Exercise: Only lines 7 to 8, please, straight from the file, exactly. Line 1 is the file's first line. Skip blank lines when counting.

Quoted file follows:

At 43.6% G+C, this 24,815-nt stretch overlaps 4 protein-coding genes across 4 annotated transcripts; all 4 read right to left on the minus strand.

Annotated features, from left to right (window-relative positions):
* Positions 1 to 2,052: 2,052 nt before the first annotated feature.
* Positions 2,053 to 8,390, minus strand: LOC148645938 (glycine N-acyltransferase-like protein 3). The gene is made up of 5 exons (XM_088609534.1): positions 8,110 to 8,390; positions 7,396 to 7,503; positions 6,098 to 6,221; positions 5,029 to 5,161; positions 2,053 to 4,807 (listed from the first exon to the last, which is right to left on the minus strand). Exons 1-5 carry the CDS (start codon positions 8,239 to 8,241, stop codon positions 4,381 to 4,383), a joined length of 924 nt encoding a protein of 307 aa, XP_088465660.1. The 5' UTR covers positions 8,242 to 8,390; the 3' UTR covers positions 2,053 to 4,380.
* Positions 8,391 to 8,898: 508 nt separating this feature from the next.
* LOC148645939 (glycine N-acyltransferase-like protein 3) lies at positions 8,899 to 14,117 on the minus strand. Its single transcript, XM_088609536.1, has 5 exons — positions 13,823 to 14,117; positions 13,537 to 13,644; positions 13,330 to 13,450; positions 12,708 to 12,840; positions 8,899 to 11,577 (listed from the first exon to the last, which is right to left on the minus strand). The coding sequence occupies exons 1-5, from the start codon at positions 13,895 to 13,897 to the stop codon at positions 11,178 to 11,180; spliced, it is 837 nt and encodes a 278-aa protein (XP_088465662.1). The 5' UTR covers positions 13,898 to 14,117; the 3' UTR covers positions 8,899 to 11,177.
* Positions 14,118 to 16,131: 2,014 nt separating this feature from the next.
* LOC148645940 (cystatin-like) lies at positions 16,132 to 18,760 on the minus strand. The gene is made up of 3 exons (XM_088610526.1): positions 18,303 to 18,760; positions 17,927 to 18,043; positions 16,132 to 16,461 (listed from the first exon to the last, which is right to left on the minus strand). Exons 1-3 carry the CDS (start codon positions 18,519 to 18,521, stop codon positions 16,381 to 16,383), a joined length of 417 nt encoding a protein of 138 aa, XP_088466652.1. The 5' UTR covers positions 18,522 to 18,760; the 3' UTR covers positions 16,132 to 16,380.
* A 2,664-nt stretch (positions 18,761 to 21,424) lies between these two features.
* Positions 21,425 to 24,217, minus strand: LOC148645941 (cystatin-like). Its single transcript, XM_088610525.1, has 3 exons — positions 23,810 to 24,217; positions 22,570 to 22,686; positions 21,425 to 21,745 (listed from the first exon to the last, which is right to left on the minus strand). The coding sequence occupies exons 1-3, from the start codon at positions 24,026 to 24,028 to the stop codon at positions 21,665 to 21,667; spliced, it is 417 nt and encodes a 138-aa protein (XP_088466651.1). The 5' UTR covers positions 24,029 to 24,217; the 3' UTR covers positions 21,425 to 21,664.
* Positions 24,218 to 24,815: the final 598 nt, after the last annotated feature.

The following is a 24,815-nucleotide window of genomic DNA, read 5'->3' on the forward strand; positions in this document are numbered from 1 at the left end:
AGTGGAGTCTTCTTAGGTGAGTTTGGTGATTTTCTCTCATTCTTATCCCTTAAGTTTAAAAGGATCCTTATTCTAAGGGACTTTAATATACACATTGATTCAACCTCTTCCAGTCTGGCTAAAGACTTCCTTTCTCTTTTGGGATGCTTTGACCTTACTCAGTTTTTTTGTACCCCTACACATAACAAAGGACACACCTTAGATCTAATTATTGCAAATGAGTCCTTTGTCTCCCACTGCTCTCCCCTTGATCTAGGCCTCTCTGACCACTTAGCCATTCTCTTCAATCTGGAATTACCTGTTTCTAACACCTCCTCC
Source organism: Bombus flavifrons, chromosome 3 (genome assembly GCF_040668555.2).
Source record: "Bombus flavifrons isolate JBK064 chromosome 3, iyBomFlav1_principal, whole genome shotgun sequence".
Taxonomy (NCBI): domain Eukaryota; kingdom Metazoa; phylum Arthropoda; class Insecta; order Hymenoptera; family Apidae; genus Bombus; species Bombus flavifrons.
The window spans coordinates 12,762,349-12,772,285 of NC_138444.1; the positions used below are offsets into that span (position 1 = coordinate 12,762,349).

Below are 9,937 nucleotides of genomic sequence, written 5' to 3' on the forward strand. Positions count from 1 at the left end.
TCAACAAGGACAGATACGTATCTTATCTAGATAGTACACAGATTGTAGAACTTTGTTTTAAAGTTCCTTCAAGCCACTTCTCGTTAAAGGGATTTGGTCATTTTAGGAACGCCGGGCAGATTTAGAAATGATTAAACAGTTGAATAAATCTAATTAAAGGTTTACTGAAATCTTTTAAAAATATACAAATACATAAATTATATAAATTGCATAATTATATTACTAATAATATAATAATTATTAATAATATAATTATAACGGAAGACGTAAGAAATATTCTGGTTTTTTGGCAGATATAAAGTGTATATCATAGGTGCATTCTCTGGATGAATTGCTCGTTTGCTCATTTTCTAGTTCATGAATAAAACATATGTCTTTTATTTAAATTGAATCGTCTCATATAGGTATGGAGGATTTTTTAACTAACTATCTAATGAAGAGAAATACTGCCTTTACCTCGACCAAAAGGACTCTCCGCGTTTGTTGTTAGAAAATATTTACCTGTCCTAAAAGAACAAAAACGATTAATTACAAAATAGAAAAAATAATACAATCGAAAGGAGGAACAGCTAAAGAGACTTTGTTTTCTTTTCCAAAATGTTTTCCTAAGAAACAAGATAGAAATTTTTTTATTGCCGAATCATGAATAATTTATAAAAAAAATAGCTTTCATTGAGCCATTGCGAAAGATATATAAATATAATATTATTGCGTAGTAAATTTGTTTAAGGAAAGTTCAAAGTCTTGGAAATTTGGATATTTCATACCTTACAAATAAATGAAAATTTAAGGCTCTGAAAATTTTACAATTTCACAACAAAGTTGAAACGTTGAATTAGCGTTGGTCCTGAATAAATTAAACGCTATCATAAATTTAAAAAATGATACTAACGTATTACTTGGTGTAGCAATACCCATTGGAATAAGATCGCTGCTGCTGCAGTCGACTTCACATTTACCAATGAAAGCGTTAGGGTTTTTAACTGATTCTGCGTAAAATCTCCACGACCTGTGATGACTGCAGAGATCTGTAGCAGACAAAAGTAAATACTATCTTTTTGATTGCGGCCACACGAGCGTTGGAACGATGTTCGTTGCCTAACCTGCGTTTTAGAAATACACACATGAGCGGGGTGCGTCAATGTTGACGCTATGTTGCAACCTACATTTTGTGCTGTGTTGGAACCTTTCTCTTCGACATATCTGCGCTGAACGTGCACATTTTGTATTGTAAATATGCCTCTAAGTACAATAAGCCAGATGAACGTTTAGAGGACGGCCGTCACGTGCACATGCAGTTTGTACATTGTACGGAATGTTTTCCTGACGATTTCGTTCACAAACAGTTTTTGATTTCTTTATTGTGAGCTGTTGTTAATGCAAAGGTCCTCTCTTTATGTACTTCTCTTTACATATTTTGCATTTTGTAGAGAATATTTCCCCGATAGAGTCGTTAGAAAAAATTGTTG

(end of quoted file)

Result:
* Positions 14,118 to 16,131: 2,014 nt separating this feature from the next.
* LOC148645940 (cystatin-like) lies at positions 16,132 to 18,760 on the minus strand. The gene is made up of 3 exons (XM_088610526.1): positions 18,303 to 18,760; positions 17,927 to 18,043; positions 16,132 to 16,461 (listed from the first exon to the last, which is right to left on the minus strand). Exons 1-3 carry the CDS (start codon positions 18,519 to 18,521, stop codon positions 16,381 to 16,383), a joined length of 417 nt encoding a protein of 138 aa, XP_088466652.1. The 5' UTR covers positions 18,522 to 18,760; the 3' UTR covers positions 16,132 to 16,380.